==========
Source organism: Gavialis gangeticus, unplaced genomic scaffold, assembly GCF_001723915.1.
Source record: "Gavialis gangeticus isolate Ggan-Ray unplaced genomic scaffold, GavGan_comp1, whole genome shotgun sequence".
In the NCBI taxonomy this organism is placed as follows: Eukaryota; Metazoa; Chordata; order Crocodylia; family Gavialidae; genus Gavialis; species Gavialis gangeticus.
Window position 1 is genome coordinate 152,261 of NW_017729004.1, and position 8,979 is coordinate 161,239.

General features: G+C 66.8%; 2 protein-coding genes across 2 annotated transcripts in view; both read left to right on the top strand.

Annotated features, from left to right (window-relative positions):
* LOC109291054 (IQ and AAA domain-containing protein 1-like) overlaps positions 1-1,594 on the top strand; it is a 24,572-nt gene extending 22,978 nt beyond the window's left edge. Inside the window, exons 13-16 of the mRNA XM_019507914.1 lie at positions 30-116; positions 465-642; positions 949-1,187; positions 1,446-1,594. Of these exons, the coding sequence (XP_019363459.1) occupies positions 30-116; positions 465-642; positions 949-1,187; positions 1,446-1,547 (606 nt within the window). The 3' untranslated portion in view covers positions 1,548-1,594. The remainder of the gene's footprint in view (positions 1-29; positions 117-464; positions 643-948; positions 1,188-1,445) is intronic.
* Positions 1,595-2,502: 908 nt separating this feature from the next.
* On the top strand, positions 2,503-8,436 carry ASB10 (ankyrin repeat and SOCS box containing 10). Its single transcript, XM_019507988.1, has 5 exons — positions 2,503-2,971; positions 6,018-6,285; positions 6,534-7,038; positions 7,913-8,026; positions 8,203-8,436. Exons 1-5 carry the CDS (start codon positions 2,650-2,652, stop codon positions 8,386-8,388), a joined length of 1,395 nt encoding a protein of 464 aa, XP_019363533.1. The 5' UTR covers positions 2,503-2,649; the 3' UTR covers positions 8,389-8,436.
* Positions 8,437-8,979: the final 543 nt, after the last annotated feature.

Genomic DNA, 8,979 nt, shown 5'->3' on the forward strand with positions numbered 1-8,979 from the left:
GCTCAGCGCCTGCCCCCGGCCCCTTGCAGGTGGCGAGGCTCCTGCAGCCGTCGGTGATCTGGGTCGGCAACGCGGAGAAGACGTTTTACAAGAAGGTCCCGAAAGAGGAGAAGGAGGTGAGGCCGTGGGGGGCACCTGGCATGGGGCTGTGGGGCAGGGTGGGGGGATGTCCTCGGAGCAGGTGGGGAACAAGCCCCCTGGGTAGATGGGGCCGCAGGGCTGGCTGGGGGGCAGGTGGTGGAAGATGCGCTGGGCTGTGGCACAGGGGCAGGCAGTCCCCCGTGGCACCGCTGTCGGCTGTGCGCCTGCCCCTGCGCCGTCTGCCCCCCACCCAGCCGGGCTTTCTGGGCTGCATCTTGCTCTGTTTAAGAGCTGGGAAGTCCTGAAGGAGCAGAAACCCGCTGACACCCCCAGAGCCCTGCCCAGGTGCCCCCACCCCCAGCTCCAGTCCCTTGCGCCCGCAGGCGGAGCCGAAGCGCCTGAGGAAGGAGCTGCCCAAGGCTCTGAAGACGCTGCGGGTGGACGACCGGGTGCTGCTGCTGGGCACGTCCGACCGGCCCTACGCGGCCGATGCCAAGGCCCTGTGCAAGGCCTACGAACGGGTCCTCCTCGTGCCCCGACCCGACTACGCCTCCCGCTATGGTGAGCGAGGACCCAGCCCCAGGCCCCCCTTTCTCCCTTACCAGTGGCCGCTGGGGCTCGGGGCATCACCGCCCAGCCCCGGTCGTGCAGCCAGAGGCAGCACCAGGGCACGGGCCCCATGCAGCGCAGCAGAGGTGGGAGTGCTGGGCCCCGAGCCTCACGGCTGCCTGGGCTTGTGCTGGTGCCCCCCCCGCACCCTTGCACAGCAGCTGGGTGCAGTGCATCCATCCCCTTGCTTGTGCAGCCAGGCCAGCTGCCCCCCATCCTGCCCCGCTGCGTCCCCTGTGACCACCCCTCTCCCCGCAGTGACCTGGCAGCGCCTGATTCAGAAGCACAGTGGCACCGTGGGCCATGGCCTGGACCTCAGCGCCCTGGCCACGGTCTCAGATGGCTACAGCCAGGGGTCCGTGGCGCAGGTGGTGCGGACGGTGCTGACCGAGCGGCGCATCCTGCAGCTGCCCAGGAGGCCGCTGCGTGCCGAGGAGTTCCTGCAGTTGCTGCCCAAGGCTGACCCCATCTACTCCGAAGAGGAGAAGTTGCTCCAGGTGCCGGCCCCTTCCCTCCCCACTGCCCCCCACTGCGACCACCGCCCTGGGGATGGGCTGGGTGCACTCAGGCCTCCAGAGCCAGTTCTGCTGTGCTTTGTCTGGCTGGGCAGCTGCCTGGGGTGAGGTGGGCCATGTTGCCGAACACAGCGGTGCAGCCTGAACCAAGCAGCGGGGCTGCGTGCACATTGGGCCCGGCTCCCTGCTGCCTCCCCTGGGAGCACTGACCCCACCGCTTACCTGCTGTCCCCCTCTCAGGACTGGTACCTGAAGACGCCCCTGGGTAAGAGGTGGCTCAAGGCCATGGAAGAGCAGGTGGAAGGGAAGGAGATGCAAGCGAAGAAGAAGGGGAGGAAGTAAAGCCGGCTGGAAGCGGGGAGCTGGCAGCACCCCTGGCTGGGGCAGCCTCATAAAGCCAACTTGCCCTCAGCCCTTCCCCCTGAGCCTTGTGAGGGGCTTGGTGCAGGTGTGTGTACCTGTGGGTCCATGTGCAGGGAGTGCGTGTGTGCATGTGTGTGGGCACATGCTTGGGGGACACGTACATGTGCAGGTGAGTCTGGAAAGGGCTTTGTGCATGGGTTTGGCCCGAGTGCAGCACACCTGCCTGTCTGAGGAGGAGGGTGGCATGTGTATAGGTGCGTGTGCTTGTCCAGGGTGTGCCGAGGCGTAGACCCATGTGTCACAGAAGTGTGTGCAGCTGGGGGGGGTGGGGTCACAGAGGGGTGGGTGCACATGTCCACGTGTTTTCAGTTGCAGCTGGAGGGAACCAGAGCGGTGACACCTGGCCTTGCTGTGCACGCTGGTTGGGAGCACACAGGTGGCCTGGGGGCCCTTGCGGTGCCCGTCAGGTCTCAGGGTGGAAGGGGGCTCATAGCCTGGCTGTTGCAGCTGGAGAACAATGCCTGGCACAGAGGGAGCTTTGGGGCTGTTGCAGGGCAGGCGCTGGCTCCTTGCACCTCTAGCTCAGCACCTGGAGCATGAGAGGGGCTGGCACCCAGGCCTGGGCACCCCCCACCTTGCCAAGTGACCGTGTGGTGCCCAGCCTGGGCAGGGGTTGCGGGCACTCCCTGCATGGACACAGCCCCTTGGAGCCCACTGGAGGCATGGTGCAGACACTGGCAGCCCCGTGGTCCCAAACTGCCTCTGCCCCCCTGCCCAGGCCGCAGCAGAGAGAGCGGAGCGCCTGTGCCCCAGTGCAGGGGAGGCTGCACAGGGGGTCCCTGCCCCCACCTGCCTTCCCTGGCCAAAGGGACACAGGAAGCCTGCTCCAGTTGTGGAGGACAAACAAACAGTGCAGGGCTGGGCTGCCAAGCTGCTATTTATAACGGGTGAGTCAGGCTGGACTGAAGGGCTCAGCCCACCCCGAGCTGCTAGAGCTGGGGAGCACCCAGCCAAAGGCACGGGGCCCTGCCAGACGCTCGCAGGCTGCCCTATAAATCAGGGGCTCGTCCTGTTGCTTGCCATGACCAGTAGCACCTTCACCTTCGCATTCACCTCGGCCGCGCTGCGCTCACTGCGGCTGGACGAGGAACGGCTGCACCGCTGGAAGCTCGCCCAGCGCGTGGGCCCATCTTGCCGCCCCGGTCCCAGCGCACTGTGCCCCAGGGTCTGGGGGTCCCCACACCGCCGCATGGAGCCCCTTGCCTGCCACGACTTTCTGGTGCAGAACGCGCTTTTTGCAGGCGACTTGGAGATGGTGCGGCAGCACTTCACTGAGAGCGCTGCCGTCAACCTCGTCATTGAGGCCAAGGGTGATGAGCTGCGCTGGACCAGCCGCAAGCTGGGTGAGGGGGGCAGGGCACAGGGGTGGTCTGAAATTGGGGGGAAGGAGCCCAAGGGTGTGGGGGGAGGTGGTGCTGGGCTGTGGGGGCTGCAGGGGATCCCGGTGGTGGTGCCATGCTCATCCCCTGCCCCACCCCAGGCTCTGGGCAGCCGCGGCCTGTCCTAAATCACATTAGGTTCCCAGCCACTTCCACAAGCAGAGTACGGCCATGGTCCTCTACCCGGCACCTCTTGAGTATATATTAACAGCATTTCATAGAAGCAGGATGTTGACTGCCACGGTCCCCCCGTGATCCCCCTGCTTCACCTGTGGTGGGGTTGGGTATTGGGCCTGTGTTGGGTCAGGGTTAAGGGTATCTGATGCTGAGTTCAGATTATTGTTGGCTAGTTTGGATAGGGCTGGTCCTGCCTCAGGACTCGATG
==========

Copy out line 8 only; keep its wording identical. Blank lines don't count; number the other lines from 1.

* Positions 1,595-2,502: 908 nt separating this feature from the next.